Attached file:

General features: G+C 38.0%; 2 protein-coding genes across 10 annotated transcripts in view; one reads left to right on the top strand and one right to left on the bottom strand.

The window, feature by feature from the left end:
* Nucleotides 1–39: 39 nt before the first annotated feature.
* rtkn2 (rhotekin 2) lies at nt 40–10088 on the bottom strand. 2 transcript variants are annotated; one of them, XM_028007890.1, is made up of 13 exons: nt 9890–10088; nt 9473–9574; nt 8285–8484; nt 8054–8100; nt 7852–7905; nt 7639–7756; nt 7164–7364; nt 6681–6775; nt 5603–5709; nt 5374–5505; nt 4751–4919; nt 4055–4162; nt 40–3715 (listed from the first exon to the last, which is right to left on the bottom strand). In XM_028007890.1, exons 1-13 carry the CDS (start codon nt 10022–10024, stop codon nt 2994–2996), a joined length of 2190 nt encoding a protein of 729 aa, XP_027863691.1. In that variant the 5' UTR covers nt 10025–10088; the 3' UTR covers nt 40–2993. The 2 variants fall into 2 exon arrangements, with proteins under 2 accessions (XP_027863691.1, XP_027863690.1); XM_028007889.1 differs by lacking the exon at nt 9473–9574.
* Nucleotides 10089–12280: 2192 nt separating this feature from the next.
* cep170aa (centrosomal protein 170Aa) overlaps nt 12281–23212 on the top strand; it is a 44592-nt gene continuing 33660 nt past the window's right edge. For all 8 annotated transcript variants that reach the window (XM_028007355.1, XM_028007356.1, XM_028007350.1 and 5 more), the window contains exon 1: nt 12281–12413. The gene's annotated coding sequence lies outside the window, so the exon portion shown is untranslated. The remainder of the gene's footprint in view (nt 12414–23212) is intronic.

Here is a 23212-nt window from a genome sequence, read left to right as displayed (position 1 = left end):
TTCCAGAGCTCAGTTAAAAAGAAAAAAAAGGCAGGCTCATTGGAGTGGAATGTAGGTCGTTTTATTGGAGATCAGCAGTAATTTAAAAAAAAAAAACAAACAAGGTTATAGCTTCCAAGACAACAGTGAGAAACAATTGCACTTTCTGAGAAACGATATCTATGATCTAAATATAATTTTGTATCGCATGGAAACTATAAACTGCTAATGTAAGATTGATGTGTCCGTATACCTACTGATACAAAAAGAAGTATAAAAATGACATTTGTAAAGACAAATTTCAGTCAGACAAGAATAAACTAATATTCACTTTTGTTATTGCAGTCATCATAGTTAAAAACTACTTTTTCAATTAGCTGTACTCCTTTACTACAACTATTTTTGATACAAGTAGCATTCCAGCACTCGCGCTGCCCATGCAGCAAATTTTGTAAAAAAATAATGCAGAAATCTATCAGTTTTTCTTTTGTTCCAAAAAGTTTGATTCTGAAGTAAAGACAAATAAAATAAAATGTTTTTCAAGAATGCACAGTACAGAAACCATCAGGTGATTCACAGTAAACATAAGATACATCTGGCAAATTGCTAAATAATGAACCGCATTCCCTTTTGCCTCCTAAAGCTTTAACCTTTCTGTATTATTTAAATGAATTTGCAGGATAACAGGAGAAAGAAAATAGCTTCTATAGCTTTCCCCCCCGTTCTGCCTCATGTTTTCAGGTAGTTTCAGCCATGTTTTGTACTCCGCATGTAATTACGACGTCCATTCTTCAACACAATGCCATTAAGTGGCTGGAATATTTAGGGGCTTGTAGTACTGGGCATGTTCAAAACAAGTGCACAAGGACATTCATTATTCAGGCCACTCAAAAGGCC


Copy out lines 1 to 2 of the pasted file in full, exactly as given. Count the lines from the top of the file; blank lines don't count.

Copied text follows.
General features: G+C 38.0%; 2 protein-coding genes across 10 annotated transcripts in view; one reads left to right on the top strand and one right to left on the bottom strand.

The window, feature by feature from the left end: